Every empty property in Medway should be considered for use as housing, including renovation of buildings and converting disused warehouses and hospitals etc. Every spare space must be considered to get people off the streets. 
In the long term, the Council must ensure that stable accommodation is available to everyone through an increase in supply of truly affordable rentable housing. This should be the first concern of the Council but instead it is overly reliant on the market to provide new housing which simply means more homes that the majority of local people cannot afford to live in, while homeless figures rise, alongside a growth in private rented housing that is expensive and insecure.  A change in Government policy to remove the cap on borrowing so Local Authorities can once again build their own homes must finally lead to a change in Medway Council’s direction.
Sonia Hyner, Medway Green Party 

The figures are likely to be an underestimate of the problem.
The government’s Homelessness Reduction Act came into force in May with the aim of forcing local authorities to take steps to prevent households at risk from falling into homelessness. In Medway, the Liberal Democrats would like to see help given to those affected with the impact of spiralling rents, welfare cuts and a total lack of social housing.
The failure to build sufficient homes is affecting Kent as much as anywhere else. Medway needs to see a rise in affordable homes to buy and rent being built, but not just here in the Medway towns but across the country, as well to alleviate the affects of welfare cuts and the freezing of housing benefit. The failure to supply sufficient levels of social housing over a long period of time means that the most vulnerable people need help and support to get housed. 
The Liberal Democrats Conference passed a motion calling for the Government to ensure everyone has a right to affordable, safe and secure homes in England and reiterated the Liberal Democrats commitment to build 300,000 homes a year over the next decade, and called for better environmental standards for housing across the UK.

To tackle the housing crisis, the Liberal Democrats are calling for a large programme to rebuild social housing stock, and alleviating the insecurity faced by tenants in the private rented sector such as through giving tenants a minimum of six months’ notice before they have to leave the property.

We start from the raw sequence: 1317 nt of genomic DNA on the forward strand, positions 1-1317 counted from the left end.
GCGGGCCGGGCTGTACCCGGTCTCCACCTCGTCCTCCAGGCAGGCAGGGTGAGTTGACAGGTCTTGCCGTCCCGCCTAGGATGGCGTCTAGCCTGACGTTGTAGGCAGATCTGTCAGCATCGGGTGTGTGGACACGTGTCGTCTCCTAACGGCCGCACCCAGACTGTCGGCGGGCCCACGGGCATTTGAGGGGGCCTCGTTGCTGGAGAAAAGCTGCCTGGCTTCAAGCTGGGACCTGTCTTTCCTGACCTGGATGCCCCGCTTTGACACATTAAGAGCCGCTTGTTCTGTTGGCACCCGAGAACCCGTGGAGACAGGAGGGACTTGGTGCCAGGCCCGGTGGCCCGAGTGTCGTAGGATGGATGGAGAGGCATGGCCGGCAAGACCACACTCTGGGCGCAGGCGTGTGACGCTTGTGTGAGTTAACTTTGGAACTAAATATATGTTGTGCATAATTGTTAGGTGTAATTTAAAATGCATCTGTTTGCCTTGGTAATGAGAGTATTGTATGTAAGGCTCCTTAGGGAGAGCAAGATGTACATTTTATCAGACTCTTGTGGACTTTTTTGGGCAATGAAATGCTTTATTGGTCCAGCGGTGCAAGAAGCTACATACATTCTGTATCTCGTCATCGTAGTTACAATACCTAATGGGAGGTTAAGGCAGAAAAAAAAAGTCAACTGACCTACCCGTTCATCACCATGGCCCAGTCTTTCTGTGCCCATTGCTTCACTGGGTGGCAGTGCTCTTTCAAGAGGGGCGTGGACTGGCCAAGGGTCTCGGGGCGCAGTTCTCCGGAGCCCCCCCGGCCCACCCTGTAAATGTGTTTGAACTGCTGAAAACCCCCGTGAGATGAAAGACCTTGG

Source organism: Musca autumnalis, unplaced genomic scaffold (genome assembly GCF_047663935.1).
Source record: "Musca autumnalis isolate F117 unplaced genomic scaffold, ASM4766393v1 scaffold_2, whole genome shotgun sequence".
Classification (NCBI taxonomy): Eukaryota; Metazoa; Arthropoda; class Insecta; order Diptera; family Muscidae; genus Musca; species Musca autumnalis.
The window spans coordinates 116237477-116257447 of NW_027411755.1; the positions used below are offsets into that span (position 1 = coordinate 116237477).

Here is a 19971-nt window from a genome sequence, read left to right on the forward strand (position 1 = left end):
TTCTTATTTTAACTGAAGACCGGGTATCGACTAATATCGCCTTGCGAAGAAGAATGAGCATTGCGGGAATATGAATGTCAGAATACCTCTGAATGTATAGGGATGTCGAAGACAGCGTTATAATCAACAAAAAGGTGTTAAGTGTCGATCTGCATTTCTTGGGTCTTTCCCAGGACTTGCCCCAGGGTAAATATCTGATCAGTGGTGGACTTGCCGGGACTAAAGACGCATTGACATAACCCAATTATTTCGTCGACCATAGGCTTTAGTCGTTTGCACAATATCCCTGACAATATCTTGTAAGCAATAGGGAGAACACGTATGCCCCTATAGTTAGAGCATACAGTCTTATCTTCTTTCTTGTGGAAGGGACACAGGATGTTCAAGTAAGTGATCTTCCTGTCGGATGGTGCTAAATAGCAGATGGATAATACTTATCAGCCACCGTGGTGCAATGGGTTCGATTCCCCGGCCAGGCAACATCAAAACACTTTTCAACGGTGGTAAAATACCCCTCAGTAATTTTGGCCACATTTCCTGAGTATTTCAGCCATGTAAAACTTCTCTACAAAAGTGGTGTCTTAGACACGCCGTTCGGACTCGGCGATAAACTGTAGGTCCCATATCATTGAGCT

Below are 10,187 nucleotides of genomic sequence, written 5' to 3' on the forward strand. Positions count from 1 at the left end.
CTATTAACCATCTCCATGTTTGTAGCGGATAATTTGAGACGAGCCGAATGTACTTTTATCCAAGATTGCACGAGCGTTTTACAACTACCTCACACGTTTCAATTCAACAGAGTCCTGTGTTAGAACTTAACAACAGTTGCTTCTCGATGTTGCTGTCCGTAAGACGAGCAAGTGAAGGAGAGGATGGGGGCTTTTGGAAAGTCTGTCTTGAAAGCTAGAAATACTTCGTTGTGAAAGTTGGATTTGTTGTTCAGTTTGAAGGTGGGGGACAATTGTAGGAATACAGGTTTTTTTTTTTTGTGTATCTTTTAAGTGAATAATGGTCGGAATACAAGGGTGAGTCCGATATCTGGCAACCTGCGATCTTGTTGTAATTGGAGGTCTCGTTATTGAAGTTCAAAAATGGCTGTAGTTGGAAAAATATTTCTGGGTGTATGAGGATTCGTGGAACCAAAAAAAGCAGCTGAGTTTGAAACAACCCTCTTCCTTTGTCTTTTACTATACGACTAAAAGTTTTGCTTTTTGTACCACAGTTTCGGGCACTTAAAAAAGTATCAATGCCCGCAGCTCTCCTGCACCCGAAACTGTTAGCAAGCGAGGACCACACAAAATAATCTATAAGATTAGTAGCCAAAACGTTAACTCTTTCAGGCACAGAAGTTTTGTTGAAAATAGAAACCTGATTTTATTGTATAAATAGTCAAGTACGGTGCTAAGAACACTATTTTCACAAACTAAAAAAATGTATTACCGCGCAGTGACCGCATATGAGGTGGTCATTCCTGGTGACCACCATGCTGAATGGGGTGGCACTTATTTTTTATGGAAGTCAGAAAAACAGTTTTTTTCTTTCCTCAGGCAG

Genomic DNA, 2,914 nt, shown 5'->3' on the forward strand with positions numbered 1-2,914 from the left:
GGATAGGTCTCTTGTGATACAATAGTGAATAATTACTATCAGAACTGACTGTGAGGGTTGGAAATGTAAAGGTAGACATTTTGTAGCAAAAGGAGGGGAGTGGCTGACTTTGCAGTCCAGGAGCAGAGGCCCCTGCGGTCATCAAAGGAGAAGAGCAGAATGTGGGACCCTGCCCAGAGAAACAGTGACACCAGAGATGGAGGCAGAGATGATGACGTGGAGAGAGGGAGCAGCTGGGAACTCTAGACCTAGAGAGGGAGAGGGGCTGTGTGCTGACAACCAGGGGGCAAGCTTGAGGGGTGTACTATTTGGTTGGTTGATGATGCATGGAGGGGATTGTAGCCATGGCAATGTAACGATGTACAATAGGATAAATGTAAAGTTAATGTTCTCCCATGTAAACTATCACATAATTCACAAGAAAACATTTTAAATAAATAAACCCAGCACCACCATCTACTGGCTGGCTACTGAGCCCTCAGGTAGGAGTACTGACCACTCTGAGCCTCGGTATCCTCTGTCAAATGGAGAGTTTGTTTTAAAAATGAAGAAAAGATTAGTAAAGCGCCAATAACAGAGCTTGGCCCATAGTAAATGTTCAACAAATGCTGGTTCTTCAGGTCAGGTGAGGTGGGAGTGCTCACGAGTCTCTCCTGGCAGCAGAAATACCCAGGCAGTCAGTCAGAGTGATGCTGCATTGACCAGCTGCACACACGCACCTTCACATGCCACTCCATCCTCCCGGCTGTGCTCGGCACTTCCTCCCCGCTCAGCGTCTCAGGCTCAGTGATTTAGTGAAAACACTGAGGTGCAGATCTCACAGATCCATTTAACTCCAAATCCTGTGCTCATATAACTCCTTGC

Alan Wells, Medway Liberal Democrats

Landlords

Medway Council intends that this Christmas card reminds their tenants of the importance of keeping up to date with rent payments at a time of year when there are a number of other pressures on people’s money. Whether or not sending out a card that threatens tenants with eviction if they don’t pay their rent at Christmas is helpful remains open for debate.

The card sent out by Medway Council’s Landlord Services Team is highly insensitive and demonstrates complete lack of understanding of the pressures low income families are under, particularly at a time when a large proportion of the population are flooding the shopping aisles buying Christmas presents for their children. It is certainly the wrong time for such a cruel warning. There is often talk of teaching people to budget properly which grossly underestimates the difficulties that families on low incomes face in meeting day to day expenditures.  
We also need to ask, where are families who suffer the trauma of eviction meant to go? Where will they live? An increase of families in inadequate temporary accommodation is surely not a solution.
The card sent out by Medway Council’s Landlord Services Team is highly insensitive and demonstrates complete lack of understanding of the pressures low income families are under, particularly at a time when a large proportion of the population are flooding the shopping aisles buying Christmas presents for their children. It is certainly the wrong time for such a cruel warning. There is often talk of teaching people to budget properly which grossly underestimates the difficulties that families on low incomes face in meeting day to day expenditures.  
We also need to ask, where are families who suffer the trauma of eviction meant to go? Where will they live? An increase of families in inadequate temporary accommodation is surely not a solution.

Medway Green Party

Support